Author: Leverton, W J H
First published: N/A
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Leverton, W J H
MR. DEANE said he was sure they all felt very much indebted to Mr. Leverton for his extremely interesting paper and for the very excellent slides that had been thrown upon the screen. The subject was one in which the structural engineer was very much concerned, and although those present might not agree with all Mr. Leverton had said, they had been given a great deal of food for thought, which it was to be hoped would result in years to come in some developments of the treatment of concrete. There were one or two points to which he (Mr. Deane) would like to refer to specifically before formally moving the resolution for a vote of thanks. The first of these was the suggestion about the employment of the architect to adorn the engineer's structure. As he had said before, this was not a question of engineer versus architect or architect versus engineer, but it was the artist in engineer or architect who determined the beauty of the structure. Engineers were not supposed to be artists, but they sometimes got off their pedestal, and descended, if he might so express it, to become producers of the beautiful. Mr. Leverton had shown in the slides some very interesting examples of colonnades where it had been necessary to brace interior arches by metal rods, but the appearance of an interior arch supported on the outside by a single column which had no buttress to it was a most unsatisfactory thing. The Author in his paper said,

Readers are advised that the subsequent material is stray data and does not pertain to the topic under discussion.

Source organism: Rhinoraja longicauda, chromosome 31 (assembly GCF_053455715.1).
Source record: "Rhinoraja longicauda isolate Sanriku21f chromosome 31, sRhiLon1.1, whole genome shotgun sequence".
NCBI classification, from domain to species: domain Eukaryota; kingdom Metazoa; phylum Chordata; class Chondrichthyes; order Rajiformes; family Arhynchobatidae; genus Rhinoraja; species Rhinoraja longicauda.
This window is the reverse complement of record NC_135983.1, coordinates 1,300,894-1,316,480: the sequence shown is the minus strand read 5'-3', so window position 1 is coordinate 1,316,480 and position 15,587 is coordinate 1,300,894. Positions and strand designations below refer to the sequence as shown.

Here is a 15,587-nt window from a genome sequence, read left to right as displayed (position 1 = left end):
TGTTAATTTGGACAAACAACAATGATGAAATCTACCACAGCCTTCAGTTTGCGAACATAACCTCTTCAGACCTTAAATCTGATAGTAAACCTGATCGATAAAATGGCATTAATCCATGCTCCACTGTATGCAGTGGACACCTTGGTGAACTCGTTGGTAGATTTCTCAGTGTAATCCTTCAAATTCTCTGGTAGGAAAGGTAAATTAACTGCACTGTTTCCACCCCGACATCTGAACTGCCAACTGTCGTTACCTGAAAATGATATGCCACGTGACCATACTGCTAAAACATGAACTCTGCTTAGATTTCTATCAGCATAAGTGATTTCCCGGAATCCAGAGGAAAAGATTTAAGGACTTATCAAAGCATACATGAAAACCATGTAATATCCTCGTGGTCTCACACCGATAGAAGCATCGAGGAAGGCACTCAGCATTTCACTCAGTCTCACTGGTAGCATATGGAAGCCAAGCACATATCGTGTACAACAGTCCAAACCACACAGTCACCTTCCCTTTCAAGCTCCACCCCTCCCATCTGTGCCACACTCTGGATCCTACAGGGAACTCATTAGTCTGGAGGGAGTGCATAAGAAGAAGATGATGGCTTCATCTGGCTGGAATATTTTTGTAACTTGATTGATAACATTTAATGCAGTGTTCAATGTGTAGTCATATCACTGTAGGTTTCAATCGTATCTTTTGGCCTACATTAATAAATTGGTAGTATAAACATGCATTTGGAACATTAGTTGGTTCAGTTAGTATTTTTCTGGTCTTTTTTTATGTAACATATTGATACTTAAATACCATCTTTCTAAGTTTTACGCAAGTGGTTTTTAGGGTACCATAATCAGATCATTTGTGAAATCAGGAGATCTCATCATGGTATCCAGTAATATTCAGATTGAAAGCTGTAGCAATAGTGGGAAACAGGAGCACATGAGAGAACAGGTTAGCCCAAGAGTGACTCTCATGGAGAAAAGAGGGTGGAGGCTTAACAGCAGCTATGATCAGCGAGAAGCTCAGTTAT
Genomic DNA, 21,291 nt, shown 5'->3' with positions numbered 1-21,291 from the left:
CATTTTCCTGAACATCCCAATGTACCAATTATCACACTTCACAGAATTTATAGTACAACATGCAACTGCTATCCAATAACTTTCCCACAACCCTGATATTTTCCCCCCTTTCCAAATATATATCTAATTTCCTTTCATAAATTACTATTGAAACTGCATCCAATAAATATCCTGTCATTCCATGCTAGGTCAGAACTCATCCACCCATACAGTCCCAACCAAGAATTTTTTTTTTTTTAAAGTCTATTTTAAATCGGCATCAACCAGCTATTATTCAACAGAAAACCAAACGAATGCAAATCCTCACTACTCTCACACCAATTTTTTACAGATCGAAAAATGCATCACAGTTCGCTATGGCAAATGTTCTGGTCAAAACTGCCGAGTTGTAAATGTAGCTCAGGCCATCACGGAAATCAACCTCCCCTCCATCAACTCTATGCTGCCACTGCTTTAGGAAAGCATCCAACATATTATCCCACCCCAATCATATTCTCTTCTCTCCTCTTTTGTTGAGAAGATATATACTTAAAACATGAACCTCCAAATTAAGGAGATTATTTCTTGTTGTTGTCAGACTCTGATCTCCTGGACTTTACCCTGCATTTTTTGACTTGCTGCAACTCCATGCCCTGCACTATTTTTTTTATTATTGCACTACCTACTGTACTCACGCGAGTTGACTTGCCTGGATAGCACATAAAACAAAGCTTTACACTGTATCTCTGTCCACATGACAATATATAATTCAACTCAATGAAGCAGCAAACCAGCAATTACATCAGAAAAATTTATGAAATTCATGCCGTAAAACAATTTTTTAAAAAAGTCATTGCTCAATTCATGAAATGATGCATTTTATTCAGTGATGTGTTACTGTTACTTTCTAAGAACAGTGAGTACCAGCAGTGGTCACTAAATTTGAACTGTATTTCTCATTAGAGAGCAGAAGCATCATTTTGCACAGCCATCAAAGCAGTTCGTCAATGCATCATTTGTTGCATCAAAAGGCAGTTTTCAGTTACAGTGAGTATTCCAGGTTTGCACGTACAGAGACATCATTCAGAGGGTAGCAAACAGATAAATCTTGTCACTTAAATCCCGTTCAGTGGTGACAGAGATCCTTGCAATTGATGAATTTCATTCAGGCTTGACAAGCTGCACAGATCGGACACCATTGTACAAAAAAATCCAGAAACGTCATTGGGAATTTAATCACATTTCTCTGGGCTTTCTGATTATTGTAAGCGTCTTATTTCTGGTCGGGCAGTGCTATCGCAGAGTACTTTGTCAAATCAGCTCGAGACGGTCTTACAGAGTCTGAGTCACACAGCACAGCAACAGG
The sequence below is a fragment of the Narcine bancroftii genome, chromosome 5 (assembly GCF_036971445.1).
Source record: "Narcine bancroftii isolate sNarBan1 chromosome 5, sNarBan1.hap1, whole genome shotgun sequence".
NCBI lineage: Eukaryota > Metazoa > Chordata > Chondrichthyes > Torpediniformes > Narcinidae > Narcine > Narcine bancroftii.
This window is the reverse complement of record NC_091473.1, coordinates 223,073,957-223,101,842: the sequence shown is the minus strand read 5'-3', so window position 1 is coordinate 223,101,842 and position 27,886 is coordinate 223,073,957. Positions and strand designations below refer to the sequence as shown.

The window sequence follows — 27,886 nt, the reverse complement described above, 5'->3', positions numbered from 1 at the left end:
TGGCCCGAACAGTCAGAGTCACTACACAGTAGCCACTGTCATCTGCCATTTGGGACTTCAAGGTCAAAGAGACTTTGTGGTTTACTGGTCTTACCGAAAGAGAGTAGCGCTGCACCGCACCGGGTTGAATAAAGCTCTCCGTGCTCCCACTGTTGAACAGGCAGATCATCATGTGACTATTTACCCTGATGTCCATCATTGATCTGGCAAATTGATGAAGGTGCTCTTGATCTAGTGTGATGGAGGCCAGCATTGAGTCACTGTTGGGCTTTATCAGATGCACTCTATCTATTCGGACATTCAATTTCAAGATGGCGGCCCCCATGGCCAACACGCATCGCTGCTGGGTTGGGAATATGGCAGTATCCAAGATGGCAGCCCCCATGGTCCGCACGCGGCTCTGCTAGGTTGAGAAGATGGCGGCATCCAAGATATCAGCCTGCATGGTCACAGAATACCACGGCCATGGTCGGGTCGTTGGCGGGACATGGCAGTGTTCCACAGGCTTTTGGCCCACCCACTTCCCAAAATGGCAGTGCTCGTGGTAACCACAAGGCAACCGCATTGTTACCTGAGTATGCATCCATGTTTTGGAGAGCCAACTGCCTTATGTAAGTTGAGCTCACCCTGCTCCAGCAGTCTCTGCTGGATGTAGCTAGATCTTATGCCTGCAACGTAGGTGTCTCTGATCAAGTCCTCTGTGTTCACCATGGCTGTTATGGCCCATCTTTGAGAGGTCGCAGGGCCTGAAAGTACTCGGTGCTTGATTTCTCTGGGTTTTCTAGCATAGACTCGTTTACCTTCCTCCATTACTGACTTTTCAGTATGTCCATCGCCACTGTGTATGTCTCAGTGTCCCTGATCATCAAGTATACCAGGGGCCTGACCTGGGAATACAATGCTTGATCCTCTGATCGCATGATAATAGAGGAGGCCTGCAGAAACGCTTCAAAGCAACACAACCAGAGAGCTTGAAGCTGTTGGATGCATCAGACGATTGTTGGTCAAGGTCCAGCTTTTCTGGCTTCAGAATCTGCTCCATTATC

"The piers under the central tower of a church, for instance, they occupy the most valuable art of the space, therefore must not be an inch larger than necessary. The tower is not seen from the inside, so there is no question of satisfying the eye." He (Mr. Deane) ventured to think that although there was no question of satisfying the eye, one must not forget the imagination which led one to suppose there would be some considerable weight resting on to those columns. He did not agree with the remarks in regard to the reproduction of half-timber structures, such as Staple Inn, which had been shown on the slides-for this was slavish copying of what had been forced on their predecessors by circumstances. Possibly what Mr. Leverton meant was what he had rather emphasised later on, that the use of the corbel presented valuable ideas for the evelopment of structures in reinforced concrete. He had very much pleasure in moving a vote of thanks to Mr. Leverton for the very excellent and interesting paper that had been given.
Sir,-After reading Mr. Lloyd’s valuable paper and noting the extreme care with which the tests are conducted, it is a little disappointing to find that in common with other investigators he gets some freak results such as 10 of series 3, Table No. 6. The relatively high values of 11 and 12 of Series No. 4, Table No. 5, seem to go with relatively high weights of the blocks, but the low value of 7 Series 1 Table No. 5 also goes with a relatively high weight, so that it does not appear that an explanation can be sought in the density of the blocks.
In our own times we have seen remarkable developments in structural practice, in fact we may reasonably affirm that in the present we have a period of great achievement in such matters. The nearness of these events, however, tends to hinder the right assessment of their actual value, producing in some an exaggerated notion of their slgnificance and in others an indifference to their great claims, and it is very important that we should know something of the manner in which great periods of development are prepared and finally spring to life; especially if we are to obtain undistorted views of the present and, possibly, some guidance as to the part which we may play in the preparation of other and yet greater achievements in the future, the nature of which can at present be foreshadowed only with difficulty and with hesitation.
J. Leask Manson